Urban development transforms Jaipur into a modern city
Jaipur is the largest city in Rajasthan and was built in the 18th century by Sawai Jai Singh as India’s first planned city. During the regime of Sawai Ram Singh, the whole city was painted pink to welcome Edward, Prince of Wales from that time onwards Jaipur is also known as pink city.A? This royal place is rich in heritage, culture and architecture. With splendid fortresses, majestic palaces, tranquil temples and beautiful havelis; Jaipur turns out to be an ideal tourist destination. It is not just the royal buildings and palaces that this city offers. Other than these captivating attractions, Jaipur displays exquisite handicrafts and spectacular jewellery products. These intricate works of art add life and colour to this Pink City’s uniqueness. Also, the serenity of lush gardens and floral array acts as the cherry on the cake of fabulous landscapes. All this makes a picturesque view that tends to enthral any visitor.
Jaipur is among the fastest emerging metropolis of the nation. Owing to a good urban planning, sound infrastructure and modern amenities, Jaipur is a perfect destination suited for business and living. Industrialisation thrives in the city in the form of 19 well-developed industrial areas housing 19,544 small scale and 50 medium and large scale units, two world class Special Economic Zones (SEZs), an Export Promotion Industrial Park (EPIP) and two IT Parks. Jaipur is linked to Delhi, Mumbai, Ahmedabad, Agra and Bhopal through four to six lane highways.
In 2011, Jaipur had a population of 3,073,350 and it is the 10th largest city of India. While 47.49% of the people lived in rural areas, 52.51% lived in urban areas. The overall literacy rate for the district was 76.44%. Around 87% of males and 65% females are literate. The sex ratio is 898 females per 1,000 males. By 2016, Jaipur is estimated with a population of 44.51 lakh and by 2025, the population of the Jaipur region would reach 75.62 lakhs.
For the purpose of arriving at the infrastructure requirements, the projected population of the Region for the horizon year 2025 has been used as 75.62 lakh. The UDPFI (Urban Development Plan Formulation and Implementation) guidelines for urban areas have been used. It may be noted that 7 lakh populations out of this would be in the villages. However, due to unavailability of standards for rural areas, the same have been assumed for the rural component of the JDA Region. The Requirements of the towns have not been covered because in addition to Bagru, Chomu and the earlier proposed towns, new towns would come up by 2025 which have been dealt separately. There are other infrastructure and other facilities which are required like police station, community halls, etc but are quantitatively insignificant at the Region level and to be attended at the city level with spatial proposals. Hence these have not been considered at the Region level.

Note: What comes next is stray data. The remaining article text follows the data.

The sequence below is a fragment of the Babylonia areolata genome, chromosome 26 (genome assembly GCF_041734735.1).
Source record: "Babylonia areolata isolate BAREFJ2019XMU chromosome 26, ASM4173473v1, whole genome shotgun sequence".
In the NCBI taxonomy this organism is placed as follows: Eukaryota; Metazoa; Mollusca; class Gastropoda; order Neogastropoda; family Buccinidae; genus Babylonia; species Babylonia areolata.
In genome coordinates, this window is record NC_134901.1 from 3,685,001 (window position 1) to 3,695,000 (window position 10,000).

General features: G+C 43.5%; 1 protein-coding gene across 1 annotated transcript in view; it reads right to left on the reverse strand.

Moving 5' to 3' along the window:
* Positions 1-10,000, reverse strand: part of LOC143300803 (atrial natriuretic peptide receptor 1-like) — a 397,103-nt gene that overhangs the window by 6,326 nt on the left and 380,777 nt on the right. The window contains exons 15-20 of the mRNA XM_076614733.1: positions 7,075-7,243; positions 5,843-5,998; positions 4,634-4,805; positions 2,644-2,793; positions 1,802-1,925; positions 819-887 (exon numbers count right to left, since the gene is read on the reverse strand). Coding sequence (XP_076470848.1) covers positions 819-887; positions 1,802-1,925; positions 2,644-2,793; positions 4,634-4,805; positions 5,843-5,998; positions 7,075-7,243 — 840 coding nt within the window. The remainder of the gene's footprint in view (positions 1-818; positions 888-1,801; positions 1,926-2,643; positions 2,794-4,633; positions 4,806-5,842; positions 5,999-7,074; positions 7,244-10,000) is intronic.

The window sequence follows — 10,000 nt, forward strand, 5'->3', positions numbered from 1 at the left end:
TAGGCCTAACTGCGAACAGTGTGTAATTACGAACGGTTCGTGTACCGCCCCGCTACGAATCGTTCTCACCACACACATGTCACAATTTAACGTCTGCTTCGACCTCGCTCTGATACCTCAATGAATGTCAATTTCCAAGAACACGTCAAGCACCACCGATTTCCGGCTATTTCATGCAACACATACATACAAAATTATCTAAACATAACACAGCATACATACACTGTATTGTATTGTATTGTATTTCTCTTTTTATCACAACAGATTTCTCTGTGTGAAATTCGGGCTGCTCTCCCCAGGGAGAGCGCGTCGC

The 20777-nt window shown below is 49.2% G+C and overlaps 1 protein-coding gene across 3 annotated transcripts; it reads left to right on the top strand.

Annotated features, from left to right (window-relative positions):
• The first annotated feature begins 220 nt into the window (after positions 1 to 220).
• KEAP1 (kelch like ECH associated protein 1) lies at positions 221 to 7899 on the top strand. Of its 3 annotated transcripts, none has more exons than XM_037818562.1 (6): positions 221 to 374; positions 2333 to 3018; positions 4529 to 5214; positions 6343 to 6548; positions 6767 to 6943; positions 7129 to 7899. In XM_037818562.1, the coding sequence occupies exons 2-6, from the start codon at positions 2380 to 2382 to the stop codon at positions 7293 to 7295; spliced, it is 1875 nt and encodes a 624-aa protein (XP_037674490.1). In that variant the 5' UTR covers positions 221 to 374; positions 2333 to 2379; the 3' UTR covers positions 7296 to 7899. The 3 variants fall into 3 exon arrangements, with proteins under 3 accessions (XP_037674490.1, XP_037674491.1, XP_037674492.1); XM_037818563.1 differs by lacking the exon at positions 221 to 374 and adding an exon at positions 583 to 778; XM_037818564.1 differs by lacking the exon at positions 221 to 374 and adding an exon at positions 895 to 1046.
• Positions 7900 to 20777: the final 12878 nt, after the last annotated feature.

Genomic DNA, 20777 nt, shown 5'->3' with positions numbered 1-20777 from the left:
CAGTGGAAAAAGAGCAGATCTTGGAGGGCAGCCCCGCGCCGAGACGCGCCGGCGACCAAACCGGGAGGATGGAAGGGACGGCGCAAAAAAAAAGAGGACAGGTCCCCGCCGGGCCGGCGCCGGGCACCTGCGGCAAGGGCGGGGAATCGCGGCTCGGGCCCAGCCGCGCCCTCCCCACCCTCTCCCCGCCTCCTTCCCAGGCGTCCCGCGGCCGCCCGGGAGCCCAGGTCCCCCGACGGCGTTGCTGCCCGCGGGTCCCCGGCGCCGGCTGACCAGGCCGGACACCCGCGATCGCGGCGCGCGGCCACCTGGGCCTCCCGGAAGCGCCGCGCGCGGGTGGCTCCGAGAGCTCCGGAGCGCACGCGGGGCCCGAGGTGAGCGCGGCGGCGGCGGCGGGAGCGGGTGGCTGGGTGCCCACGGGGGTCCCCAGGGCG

The Master Development Plan 2011 in its implementation has witnessed a surge in the Residential development in the whole of Jaipur Region. The conversion demand spread across the region. The increase and concentration of actual development can be seen only within 227 sq km; however the applications for Residential conversion are beyond the urbanisable area of MDP 2011. It requires and continues to require restrictions on the use and occupation of land. The housing shortage is expected to reach 2, 78,412 by 2025.
In general the housing policy is to give the qualitative neighbourhood planning to the public at large for serene living. The inner core of the neighbourhood is to be ensured with primarily residential areas and the secondary activities to be limited to the peripheral 18 meter and above roads.
Malviya Nagar is an affluent region in South Jaipur and is close to Durgapura, Jawahar Nagar, Jagatpura and Sanganer. The region is a buzzing commercial centre with many industrial and commercial units. The place has its share of excellent schools, colleges, hospitals, multiplexes and malls which cater to the whole city. Malviya Nagar is well-connected to the public transport system.
Mansarovar is one of the peripheral regions of Jaipur. It is located in the south-west of Jaipur. The region forms an established part of the city. The Amanishah Nala separates Mansarovar from the mainland city. The entire region is well planned with parallel roads traversing at some points. The region has been developed and the population enjoy almost all the comforts of the city. The region has some fine markets, restaurants, hospitals and health clinics and educational institutes.